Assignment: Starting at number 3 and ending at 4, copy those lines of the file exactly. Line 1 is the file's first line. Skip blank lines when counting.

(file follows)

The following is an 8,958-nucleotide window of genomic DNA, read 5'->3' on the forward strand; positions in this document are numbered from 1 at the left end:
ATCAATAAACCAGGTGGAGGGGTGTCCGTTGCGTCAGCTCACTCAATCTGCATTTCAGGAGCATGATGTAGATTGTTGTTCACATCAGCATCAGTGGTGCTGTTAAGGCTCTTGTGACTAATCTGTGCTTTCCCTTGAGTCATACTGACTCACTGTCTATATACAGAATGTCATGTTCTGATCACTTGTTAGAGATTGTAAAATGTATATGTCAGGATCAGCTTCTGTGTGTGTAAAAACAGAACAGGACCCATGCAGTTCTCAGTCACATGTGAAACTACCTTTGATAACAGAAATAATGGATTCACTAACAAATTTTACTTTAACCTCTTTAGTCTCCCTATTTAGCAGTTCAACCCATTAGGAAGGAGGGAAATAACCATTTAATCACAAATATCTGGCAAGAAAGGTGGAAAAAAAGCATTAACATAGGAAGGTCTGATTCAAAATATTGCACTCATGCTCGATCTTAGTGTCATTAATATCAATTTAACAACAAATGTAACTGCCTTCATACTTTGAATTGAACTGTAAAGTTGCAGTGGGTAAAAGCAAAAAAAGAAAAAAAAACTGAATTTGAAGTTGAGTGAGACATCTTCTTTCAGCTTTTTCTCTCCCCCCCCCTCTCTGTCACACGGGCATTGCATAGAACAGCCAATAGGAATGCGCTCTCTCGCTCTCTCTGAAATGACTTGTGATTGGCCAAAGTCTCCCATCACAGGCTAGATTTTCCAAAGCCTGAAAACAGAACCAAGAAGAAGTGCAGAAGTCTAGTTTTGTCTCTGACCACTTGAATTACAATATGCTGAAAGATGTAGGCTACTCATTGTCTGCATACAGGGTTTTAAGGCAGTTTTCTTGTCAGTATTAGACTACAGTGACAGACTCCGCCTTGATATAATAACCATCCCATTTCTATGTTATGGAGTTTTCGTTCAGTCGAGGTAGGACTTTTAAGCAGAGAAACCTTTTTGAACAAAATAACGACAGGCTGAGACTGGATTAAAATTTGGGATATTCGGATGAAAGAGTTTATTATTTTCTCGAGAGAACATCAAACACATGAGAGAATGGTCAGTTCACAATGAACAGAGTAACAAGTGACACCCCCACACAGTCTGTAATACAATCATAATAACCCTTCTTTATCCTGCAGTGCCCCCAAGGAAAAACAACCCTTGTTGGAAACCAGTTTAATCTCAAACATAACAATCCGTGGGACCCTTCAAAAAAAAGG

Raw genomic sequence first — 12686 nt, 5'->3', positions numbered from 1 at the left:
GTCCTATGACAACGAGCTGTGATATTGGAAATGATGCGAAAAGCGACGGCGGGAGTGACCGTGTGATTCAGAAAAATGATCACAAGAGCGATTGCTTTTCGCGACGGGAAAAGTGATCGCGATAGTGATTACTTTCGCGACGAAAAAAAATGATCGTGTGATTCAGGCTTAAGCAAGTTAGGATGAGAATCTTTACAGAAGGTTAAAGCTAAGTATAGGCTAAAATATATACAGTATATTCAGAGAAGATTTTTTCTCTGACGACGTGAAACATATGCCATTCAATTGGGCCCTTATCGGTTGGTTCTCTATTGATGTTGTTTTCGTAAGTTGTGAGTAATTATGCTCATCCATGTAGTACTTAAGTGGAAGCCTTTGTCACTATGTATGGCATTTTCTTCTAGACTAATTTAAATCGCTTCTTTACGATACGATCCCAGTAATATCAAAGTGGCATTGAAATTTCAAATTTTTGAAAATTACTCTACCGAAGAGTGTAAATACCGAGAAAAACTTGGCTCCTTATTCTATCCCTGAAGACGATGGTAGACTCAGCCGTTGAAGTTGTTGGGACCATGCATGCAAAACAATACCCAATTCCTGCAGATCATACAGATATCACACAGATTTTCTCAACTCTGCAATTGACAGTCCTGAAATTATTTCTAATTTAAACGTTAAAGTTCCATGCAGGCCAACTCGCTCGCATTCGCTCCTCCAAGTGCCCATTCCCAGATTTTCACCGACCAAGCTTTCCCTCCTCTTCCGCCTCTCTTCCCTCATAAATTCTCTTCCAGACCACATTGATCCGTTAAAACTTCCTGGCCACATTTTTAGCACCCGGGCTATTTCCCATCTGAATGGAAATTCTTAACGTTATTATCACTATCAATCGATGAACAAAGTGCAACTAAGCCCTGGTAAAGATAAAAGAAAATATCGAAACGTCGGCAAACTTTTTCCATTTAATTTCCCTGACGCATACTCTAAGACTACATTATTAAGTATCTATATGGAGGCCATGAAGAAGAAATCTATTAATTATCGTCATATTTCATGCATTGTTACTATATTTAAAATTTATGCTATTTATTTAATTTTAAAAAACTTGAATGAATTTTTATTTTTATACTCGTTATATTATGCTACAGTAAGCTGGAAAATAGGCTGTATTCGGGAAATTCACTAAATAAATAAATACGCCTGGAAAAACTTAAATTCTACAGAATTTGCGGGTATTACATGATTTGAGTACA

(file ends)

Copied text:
Raw genomic sequence first — 12686 nt, 5'->3', positions numbered from 1 at the left:
GTCCTATGACAACGAGCTGTGATATTGGAAATGATGCGAAAAGCGACGGCGGGAGTGACCGTGTGATTCAGAAAAATGATCACAAGAGCGATTGCTTTTCGCGACGGGAAAAGTGATCGCGATAGTGATTACTTTCGCGACGAAAAAAAATGATCGTGTGATTCAGGCTTAAGCAAGTTAGGATGAGAATCTTTACAGAAGGTTAAAGCTAAGTATAGGCTAAAATATATACAGTATATTCAGAGAAGATTTTTTCTCTGACGACGTGAAACATATGCCATTCAATTGGGCCCTTATCGGTTGGTTCTCTATTGATGTTGTTTTCGTAAGTTGTGAGTAATTATGCTCATCCATGTAGTACTTAAGTGGAAGCCTTTGTCACTATGTATGGCATTTTCTTCTAGACTAATTTAAATCGCTTCTTTACGATACGATCCCAGTAATATCAAAGTGGCATTGAAATTTCAAATTTTTGAAAATTACTCTACCGAAGAGTGTAAATACCGAGAAAAACTTGGCTCCTTATTCTATCCCTGAAGACGATGGTAGACTCAGCCGTTGAAGTTGTTGGGACCATGCATGCAAAACAATACCCAATTCCTGCAGATCATACAGATATCACACAGATTTTCTCAACTCTGCAATTGACAGTCCTGAAATTATTTCTAATTTAAACGTTAAAGTTCCATGCAGGCCAACTCGCTCGCATTCGCTCCTCCAAGTGCCCATTCCCAGATTTTCACCGACCAAGCTTTCCCTCCTCTTCCGCCTCTCTTCCCTCATAAATTCTCTTCCAGACCACATTGATCCGTTAAAACTTCCTGGCCACATTTTTAGCACCCGGGCTATTTCCCATCTGAATGGAAATTCTTAACGTTATTATCACTATCAATCGATGAACAAAGTGCAACTAAGCCCTGGTAAAGATAAAAGAAAATATCGAAACGTCGGCAAACTTTTTCCATTTAATTTCCCTGACGCATACTCTAAGACTACATTATTAAGTATCTATATGGAGGCCATGAAGAAGAAATCTATTAATTATCGTCATATTTCATGCATTGTTACTATATTTAAAATTTATGCTATTTATTTAATTTTAAAAAACTTGAATGAATTTTTATTTTTATACTCGTTATATTATGCTACAGTAAGCTGGAAAATAGGCTGTATTCGGGAAATTCACTAAATAAATAAATACGCCTGGAAAAACTTAAATTCTACAGAATTTGCGGGTATTACATGATTTGAGTACA